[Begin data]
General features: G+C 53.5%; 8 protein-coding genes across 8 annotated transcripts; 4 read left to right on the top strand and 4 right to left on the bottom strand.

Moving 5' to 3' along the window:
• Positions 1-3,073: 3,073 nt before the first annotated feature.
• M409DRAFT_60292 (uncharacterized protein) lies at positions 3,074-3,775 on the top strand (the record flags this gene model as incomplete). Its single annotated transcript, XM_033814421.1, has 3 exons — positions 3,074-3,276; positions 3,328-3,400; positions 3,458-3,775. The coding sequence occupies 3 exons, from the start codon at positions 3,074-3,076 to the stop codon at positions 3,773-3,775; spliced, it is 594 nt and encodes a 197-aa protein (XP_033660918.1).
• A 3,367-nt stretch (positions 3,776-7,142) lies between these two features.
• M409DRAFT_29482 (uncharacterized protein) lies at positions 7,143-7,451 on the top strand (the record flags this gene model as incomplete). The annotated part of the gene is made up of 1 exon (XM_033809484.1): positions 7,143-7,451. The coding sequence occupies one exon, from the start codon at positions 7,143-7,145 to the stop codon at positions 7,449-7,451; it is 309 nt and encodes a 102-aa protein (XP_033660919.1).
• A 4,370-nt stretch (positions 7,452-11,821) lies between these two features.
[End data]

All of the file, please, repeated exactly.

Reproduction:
General features: G+C 53.5%; 8 protein-coding genes across 8 annotated transcripts; 4 read left to right on the top strand and 4 right to left on the bottom strand.

Moving 5' to 3' along the window:
• Positions 1-3,073: 3,073 nt before the first annotated feature.
• M409DRAFT_60292 (uncharacterized protein) lies at positions 3,074-3,775 on the top strand (the record flags this gene model as incomplete). Its single annotated transcript, XM_033814421.1, has 3 exons — positions 3,074-3,276; positions 3,328-3,400; positions 3,458-3,775. The coding sequence occupies 3 exons, from the start codon at positions 3,074-3,076 to the stop codon at positions 3,773-3,775; spliced, it is 594 nt and encodes a 197-aa protein (XP_033660918.1).
• A 3,367-nt stretch (positions 3,776-7,142) lies between these two features.
• M409DRAFT_29482 (uncharacterized protein) lies at positions 7,143-7,451 on the top strand (the record flags this gene model as incomplete). The annotated part of the gene is made up of 1 exon (XM_033809484.1): positions 7,143-7,451. The coding sequence occupies one exon, from the start codon at positions 7,143-7,145 to the stop codon at positions 7,449-7,451; it is 309 nt and encodes a 102-aa protein (XP_033660919.1).
• A 4,370-nt stretch (positions 7,452-11,821) lies between these two features.